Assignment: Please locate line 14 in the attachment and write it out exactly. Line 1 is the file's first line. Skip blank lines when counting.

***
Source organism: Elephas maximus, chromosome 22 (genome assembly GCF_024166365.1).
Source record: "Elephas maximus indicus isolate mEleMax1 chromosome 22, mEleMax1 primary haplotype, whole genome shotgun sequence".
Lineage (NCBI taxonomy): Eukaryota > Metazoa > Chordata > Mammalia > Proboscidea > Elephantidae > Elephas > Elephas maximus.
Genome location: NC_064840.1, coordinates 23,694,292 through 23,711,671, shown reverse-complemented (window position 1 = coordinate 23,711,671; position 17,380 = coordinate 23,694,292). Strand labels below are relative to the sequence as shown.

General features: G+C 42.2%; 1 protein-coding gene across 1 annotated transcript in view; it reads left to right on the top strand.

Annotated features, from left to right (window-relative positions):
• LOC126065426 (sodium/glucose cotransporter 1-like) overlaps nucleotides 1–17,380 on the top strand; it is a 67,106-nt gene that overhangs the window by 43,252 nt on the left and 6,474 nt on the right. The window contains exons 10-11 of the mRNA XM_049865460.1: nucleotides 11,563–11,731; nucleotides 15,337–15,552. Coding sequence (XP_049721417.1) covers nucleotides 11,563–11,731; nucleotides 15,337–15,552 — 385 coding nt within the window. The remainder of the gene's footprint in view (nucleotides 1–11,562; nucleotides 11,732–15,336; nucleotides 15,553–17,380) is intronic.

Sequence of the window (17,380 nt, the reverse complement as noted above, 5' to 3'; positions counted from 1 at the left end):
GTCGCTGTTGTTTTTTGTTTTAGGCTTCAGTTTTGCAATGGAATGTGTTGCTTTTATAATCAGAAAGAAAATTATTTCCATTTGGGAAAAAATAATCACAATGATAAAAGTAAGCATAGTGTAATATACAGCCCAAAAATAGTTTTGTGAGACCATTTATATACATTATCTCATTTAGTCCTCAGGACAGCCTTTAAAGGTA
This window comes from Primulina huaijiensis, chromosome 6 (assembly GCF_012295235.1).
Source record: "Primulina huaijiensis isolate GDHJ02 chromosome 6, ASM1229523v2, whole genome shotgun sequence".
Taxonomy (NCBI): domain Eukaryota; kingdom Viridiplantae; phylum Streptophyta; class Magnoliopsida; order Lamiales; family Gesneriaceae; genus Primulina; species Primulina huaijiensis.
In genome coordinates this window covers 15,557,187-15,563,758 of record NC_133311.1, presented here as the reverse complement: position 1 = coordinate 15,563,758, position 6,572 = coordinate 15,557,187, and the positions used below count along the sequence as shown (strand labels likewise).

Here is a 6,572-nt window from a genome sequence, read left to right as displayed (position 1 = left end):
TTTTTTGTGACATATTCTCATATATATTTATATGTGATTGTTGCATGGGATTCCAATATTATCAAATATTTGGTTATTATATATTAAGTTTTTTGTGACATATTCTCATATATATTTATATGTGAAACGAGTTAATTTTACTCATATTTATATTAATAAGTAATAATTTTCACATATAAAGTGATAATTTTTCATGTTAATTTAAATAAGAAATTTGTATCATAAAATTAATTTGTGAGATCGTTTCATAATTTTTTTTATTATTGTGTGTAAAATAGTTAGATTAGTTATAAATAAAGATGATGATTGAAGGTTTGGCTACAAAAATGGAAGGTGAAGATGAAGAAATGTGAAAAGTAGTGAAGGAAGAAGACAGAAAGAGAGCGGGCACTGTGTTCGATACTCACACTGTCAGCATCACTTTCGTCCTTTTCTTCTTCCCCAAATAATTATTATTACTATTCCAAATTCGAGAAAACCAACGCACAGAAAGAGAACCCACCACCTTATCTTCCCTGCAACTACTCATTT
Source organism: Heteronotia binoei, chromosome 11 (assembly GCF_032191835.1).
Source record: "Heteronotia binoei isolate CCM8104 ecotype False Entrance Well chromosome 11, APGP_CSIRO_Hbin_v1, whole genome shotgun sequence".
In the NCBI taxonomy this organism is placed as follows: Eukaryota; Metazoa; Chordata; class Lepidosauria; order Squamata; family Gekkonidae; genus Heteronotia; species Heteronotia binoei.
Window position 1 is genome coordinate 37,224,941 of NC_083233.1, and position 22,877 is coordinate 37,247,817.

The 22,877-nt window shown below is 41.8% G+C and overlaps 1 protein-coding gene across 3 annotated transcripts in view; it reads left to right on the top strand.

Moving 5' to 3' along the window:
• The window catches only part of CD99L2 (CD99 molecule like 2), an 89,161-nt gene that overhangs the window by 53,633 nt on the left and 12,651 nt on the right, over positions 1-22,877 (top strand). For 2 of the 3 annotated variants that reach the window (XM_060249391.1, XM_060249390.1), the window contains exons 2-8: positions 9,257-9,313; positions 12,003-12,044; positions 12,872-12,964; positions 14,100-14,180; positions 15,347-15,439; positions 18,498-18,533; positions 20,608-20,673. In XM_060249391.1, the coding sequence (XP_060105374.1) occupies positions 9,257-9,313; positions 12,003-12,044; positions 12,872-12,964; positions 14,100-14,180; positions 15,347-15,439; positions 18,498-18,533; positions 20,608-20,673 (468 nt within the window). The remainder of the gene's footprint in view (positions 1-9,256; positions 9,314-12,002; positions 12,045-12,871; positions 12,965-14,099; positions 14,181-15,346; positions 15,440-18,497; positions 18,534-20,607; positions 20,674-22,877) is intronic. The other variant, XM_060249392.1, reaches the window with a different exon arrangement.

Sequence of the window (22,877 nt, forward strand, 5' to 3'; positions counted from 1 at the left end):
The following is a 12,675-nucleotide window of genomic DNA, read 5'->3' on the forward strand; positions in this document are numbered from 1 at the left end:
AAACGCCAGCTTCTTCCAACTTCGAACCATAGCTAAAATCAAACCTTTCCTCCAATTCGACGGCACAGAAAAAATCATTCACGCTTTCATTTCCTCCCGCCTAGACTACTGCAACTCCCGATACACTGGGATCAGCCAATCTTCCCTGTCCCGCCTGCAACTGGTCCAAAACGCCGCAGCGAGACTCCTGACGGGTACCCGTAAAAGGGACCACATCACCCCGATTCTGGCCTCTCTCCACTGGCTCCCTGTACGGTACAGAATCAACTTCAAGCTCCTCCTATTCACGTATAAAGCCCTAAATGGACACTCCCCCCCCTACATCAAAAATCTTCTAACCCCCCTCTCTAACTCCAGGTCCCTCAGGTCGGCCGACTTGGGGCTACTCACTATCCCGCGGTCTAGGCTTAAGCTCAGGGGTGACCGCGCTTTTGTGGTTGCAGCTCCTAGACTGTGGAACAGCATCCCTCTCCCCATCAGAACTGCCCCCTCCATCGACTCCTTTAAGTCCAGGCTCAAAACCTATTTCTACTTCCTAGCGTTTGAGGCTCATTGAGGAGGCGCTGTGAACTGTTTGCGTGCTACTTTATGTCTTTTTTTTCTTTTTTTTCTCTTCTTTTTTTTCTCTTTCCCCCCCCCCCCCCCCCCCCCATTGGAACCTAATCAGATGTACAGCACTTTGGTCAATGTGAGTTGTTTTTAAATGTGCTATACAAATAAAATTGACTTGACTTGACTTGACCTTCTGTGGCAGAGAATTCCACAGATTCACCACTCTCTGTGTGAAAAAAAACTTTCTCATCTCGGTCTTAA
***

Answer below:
Here is a 6,572-nt window from a genome sequence, read left to right as displayed (position 1 = left end):